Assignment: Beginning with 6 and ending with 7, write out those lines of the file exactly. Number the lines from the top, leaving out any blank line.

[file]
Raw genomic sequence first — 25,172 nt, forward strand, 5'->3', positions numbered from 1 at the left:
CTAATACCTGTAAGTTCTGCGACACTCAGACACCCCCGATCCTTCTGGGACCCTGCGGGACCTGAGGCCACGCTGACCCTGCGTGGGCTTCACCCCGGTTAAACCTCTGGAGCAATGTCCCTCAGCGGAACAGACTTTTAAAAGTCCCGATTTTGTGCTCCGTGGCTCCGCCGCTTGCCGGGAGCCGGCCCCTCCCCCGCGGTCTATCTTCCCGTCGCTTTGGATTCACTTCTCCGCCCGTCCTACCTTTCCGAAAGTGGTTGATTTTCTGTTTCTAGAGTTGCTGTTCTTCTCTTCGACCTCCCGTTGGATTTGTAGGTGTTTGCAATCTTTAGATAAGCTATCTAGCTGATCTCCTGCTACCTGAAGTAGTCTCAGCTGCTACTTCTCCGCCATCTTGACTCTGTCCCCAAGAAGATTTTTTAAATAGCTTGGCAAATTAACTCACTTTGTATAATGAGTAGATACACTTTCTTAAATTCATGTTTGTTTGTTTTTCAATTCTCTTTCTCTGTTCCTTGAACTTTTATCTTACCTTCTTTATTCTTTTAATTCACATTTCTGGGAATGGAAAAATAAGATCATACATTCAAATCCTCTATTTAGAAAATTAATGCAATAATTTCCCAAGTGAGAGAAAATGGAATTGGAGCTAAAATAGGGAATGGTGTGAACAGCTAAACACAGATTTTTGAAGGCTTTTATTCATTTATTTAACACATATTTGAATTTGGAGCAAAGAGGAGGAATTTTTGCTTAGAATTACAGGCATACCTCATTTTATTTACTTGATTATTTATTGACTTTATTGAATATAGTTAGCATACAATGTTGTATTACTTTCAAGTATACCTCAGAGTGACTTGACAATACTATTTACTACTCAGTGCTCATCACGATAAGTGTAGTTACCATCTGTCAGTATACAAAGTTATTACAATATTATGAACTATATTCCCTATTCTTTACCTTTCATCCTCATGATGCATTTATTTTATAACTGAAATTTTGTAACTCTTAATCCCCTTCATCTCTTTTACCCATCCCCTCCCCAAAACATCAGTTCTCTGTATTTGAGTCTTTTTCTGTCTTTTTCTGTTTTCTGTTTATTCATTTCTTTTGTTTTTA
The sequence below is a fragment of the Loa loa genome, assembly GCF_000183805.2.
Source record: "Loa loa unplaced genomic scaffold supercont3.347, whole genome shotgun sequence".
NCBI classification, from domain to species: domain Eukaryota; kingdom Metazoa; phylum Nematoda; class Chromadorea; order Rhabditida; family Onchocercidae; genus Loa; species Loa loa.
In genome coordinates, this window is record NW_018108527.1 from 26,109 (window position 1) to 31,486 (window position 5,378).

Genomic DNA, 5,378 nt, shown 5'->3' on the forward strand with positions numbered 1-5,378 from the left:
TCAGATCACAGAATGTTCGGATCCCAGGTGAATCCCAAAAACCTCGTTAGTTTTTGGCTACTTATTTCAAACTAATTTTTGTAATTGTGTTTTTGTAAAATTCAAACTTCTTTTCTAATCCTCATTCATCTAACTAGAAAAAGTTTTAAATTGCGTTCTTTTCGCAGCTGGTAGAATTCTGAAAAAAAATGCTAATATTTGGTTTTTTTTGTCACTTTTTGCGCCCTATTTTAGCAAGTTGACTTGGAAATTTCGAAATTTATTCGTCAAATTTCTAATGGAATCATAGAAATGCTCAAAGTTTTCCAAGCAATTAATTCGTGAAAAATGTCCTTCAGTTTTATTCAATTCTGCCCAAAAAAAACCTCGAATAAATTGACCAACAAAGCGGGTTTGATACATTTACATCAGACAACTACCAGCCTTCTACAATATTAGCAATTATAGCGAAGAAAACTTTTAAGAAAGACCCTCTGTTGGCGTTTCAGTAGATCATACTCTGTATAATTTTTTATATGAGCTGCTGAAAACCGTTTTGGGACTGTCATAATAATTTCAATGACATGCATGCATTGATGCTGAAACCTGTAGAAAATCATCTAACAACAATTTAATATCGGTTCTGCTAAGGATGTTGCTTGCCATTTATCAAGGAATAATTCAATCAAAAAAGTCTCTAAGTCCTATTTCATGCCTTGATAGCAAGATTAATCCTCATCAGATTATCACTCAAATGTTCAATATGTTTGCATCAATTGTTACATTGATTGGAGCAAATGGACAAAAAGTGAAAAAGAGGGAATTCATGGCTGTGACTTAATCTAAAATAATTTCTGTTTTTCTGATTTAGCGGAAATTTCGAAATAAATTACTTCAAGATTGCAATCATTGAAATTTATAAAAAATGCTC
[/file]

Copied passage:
In genome coordinates, this window is record NW_018108527.1 from 26,109 (window position 1) to 31,486 (window position 5,378).

Genomic DNA, 5,378 nt, shown 5'->3' on the forward strand with positions numbered 1-5,378 from the left: